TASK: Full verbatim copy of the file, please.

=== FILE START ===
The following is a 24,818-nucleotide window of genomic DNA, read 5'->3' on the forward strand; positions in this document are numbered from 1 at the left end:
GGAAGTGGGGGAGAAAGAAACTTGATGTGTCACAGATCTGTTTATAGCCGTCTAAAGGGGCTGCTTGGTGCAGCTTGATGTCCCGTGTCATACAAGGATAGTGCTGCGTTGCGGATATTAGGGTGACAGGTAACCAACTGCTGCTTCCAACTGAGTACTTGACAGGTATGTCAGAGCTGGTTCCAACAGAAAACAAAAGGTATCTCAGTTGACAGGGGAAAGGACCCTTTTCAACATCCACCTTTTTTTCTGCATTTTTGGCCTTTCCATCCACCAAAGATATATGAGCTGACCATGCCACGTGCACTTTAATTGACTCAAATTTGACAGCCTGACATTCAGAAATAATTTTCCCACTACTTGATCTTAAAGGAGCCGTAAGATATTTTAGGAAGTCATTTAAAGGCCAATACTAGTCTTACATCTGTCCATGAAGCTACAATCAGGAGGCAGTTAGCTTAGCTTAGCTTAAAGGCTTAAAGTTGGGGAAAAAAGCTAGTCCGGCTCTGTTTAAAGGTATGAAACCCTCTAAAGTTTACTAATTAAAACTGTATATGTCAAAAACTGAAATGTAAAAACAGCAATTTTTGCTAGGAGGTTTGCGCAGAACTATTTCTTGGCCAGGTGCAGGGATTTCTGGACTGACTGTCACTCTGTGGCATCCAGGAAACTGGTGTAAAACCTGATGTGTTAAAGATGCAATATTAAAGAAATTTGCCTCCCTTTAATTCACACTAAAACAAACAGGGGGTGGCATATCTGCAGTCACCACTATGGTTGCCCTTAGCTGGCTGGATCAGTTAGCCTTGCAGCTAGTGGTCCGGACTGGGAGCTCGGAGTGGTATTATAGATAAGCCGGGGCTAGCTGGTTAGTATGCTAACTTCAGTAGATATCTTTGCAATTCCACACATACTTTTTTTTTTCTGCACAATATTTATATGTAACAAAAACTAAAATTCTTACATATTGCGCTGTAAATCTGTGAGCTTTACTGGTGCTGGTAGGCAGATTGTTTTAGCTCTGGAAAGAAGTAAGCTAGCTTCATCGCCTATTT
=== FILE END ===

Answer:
The following is a 24,818-nucleotide window of genomic DNA, read 5'->3' on the forward strand; positions in this document are numbered from 1 at the left end:
GGAAGTGGGGGAGAAAGAAACTTGATGTGTCACAGATCTGTTTATAGCCGTCTAAAGGGGCTGCTTGGTGCAGCTTGATGTCCCGTGTCATACAAGGATAGTGCTGCGTTGCGGATATTAGGGTGACAGGTAACCAACTGCTGCTTCCAACTGAGTACTTGACAGGTATGTCAGAGCTGGTTCCAACAGAAAACAAAAGGTATCTCAGTTGACAGGGGAAAGGACCCTTTTCAACATCCACCTTTTTTTCTGCATTTTTGGCCTTTCCATCCACCAAAGATATATGAGCTGACCATGCCACGTGCACTTTAATTGACTCAAATTTGACAGCCTGACATTCAGAAATAATTTTCCCACTACTTGATCTTAAAGGAGCCGTAAGATATTTTAGGAAGTCATTTAAAGGCCAATACTAGTCTTACATCTGTCCATGAAGCTACAATCAGGAGGCAGTTAGCTTAGCTTAGCTTAAAGGCTTAAAGTTGGGGAAAAAAGCTAGTCCGGCTCTGTTTAAAGGTATGAAACCCTCTAAAGTTTACTAATTAAAACTGTATATGTCAAAAACTGAAATGTAAAAACAGCAATTTTTGCTAGGAGGTTTGCGCAGAACTATTTCTTGGCCAGGTGCAGGGATTTCTGGACTGACTGTCACTCTGTGGCATCCAGGAAACTGGTGTAAAACCTGATGTGTTAAAGATGCAATATTAAAGAAATTTGCCTCCCTTTAATTCACACTAAAACAAACAGGGGGTGGCATATCTGCAGTCACCACTATGGTTGCCCTTAGCTGGCTGGATCAGTTAGCCTTGCAGCTAGTGGTCCGGACTGGGAGCTCGGAGTGGTATTATAGATAAGCCGGGGCTAGCTGGTTAGTATGCTAACTTCAGTAGATATCTTTGCAATTCCACACATACTTTTTTTTTTCTGCACAATATTTATATGTAACAAAAACTAAAATTCTTACATATTGCGCTGTAAATCTGTGAGCTTTACTGGTGCTGGTAGGCAGATTGTTTTAGCTCTGGAAAGAAGTAAGCTAGCTTCATCGCCTATTT